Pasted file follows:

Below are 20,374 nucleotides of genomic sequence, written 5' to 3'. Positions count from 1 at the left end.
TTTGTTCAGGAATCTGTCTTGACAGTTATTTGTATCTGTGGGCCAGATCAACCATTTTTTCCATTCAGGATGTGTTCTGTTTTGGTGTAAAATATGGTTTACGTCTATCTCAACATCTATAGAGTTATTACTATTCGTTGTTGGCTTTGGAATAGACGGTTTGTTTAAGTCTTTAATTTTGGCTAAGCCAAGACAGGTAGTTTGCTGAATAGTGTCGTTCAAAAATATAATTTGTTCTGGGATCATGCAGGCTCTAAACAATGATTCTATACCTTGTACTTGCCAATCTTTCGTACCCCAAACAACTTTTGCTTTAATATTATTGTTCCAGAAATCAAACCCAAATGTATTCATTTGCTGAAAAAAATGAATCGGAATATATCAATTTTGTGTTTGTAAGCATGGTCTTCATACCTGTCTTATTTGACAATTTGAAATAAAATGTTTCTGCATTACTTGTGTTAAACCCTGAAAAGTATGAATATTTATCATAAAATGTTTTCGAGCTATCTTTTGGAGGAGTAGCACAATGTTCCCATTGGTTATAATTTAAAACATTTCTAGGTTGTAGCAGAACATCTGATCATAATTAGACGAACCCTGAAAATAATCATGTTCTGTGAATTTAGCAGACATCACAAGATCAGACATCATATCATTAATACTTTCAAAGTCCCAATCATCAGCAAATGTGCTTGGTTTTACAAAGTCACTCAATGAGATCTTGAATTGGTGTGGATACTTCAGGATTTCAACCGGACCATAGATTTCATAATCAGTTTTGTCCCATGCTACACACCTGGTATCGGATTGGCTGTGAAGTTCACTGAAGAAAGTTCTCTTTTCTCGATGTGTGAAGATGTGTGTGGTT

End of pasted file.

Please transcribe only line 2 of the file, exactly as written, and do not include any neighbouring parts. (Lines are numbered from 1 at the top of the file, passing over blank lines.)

TTTGTTCAGGAATCTGTCTTGACAGTTATTTGTATCTGTGGGCCAGATCAACCATTTTTTCCATTCAGGATGTGTTCTGTTTTGGTGTAAAATATGGTTTACGTCTATCTCAACATCTATAGAGTTATTACTATTCGTTGTTGGCTTTGGAATAGACGGTTTGTTTAAGTCTTTAATTTTGGCTAAGCCAAGACAGGTAGTTTGCTGAATAGTGTCGTTCAAAAATATAATTTGTTCTGGGATCATGCAGGCTCTAAACAATGATTCTATACCTTGTACTTGCCAATCTTTCGTACCCCAAACAACTTTTGCTTTAATATTATTGTTCCAGAAATCAAACCCAAATGTATTCATTTGCTGAAAAAAATGAATCGGAATATATCAATTTTGTGTTTGTAAGCATGGTCTTCATACCTGTCTTATTTGACAATTTGAAATAAAATGTTTCTGCATTACTTGTGTTAAACCCTGAAAAGTATGAATATTTATCATAAAATGTTTTCGAGCTATCTTTTGGAGGAGTAGCACAATGTTCCCATTGGTTATAATTTAAAACATTTCTAGGTTGTAGCAGAACATCTGATCATAATTAGACGAACCCTGAAAATAATCATGTTCTGTGAATTTAGCAGACATCACAAGATCAGACATCATATCATTAATACTTTCAAAGTCCCAATCATCAGCAAATGTGCTTGGTTTTACAAAGTCACTCAATGAGATCTTGAATTGGTGTGGATACTTCAGGATTTCAACCGGACCATAGATTTCATAATCAGTTTTGTCCCATGCTACACACCTGGTATCGGATTGGCTGTGAAGTTCACTGAAGAAAGTTCTCTTTTCTCGATGTGTGAAGATGTGTGTGGTT